VICTORIAN GENERAL ELECTION.
SIR G. TURNER’S POLICY.
(Pbb Press Association. —Copyright, j
MELBOURNE, September 29. Parliament has been dissolved. The Premier unfolded his policy at St. Kilda. He claims that the Government have succeeded by their past policy in obtaining a real and actual surplus of £66,000. RefemngtoFederation,hestated thatthe proposed Constitution was not altogether satisfactory, but he had up doubt that the January Convention would overcome all difficulties. The Credit Foncier scheme had worked most satisfactorily, and was beneficial in the interests of farmers. The Government would not persevere with the State Bank, but he hoped to see such an institution established by the Federal Parliament. He claimed that his Government, had dope good, honest, and conscientious work under difficult and disagreeable circumstances. With regard to the future, the Government proposals would not be' novel or’startling. They proposed to give first place to Federation, which he hoped would be consummated within the next twelve months. The watchword of the future would be economy, but no further sacrifices would be required from the public service. Each year’s surplus would be rigidly applied to the reduction of the deficit, which stood at over £3,000,000. The present income tax was too high, and he proposed to gradually reduce it. In view of the gradual return of prosperity no additional taxation was necessary. The Government would adopt a progressive, ftyeral land policy, and everything possible would be done to develop the. agricultural and mineral resources of the colony. He would reorgapjse the'Agency-General, and intended to send a capable minings officer to London to supply information to the investing English public. Future loans would be raised through the-Agent-General, but he hoped that he could obtain the money in the colony, and so keep interest here. An impartial tribunal would be appointed to investigate the Civil Service, the condition of which was none too satisfactory to the Government. He also proposed to ask Parliament to affirm the one adult vote. He say no reason why the women of the colony should not be granted the franchise. He proposed to introduce special legislation to deal with strikes and industrial disputes. The Premier added that after investigating Scripture-teaching in schools in Sydney he came to the conclusion that that system was unsatisfactory. Religious teaching should he undertaken by the ministers of religion, and he would not saddle the school teachers with the duty. He thought the whole question one for the referendum, and the Government would »iye every assistance to a private Bill Saving tms object in view.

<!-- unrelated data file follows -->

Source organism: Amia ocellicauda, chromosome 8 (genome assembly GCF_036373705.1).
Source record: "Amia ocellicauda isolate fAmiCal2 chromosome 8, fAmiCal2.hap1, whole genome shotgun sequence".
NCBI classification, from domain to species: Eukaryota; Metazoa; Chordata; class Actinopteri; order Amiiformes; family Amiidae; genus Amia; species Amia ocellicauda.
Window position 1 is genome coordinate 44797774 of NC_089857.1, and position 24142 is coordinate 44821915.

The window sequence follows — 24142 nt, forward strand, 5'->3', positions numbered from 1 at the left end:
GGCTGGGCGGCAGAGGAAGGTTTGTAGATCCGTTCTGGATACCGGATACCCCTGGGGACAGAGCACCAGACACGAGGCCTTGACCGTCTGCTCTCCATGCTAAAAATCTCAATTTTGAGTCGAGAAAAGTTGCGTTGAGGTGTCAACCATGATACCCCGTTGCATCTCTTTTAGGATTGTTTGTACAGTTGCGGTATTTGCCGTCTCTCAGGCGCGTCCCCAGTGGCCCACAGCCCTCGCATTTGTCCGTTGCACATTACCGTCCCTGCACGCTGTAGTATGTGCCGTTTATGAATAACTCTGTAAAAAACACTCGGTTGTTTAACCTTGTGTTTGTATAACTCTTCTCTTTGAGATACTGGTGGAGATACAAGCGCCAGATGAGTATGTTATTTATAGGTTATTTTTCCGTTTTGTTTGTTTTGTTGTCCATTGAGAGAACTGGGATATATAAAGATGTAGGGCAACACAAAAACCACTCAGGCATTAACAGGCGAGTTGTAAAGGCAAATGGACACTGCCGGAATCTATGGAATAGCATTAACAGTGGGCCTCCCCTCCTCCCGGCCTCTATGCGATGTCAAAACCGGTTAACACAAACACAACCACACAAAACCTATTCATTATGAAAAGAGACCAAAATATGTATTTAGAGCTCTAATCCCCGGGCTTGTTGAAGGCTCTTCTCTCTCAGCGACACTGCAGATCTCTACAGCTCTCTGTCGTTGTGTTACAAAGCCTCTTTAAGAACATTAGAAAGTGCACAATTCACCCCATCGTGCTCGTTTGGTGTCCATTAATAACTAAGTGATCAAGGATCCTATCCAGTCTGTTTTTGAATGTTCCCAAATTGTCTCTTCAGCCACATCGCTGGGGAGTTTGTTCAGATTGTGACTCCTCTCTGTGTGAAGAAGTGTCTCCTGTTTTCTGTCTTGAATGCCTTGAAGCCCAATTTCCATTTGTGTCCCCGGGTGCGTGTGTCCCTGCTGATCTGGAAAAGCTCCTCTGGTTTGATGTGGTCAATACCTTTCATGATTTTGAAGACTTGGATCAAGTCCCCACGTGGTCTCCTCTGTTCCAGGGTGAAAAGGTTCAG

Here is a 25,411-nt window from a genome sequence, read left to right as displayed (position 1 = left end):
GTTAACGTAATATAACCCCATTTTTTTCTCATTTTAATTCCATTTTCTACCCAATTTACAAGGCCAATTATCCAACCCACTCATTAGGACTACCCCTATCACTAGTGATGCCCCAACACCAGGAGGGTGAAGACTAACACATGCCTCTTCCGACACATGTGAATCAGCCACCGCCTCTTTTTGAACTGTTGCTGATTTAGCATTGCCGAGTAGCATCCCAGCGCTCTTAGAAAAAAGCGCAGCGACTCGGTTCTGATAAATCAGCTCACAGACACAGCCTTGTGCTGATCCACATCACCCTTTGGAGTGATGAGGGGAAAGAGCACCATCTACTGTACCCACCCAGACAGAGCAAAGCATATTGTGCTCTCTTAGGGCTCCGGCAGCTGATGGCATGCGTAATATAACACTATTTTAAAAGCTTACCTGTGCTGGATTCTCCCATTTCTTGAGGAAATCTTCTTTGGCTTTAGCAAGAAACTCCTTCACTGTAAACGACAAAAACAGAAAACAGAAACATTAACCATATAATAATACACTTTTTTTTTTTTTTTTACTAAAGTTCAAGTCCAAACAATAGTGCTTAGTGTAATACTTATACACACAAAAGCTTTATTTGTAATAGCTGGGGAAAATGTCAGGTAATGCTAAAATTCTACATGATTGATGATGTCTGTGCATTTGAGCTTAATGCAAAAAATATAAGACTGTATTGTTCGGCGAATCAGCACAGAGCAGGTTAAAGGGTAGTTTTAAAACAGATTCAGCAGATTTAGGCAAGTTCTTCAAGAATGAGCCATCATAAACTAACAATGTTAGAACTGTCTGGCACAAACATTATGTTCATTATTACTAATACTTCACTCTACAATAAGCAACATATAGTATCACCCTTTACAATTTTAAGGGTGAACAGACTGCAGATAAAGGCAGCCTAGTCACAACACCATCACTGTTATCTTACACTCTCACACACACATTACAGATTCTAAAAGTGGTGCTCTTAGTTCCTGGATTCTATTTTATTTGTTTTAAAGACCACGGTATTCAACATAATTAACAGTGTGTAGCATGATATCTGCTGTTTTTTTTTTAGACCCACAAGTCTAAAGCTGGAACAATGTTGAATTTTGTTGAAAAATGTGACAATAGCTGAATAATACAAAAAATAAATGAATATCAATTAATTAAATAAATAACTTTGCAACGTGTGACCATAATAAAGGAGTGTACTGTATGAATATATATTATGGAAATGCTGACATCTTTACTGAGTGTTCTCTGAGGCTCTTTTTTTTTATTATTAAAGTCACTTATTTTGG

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VICTORIAN GENERAL ELECTION., Evening Star, Issue 10432, 29 September 1897
VICTORIAN GENERAL ELECTION. Evening Star, Issue 10432, 29 September 1897
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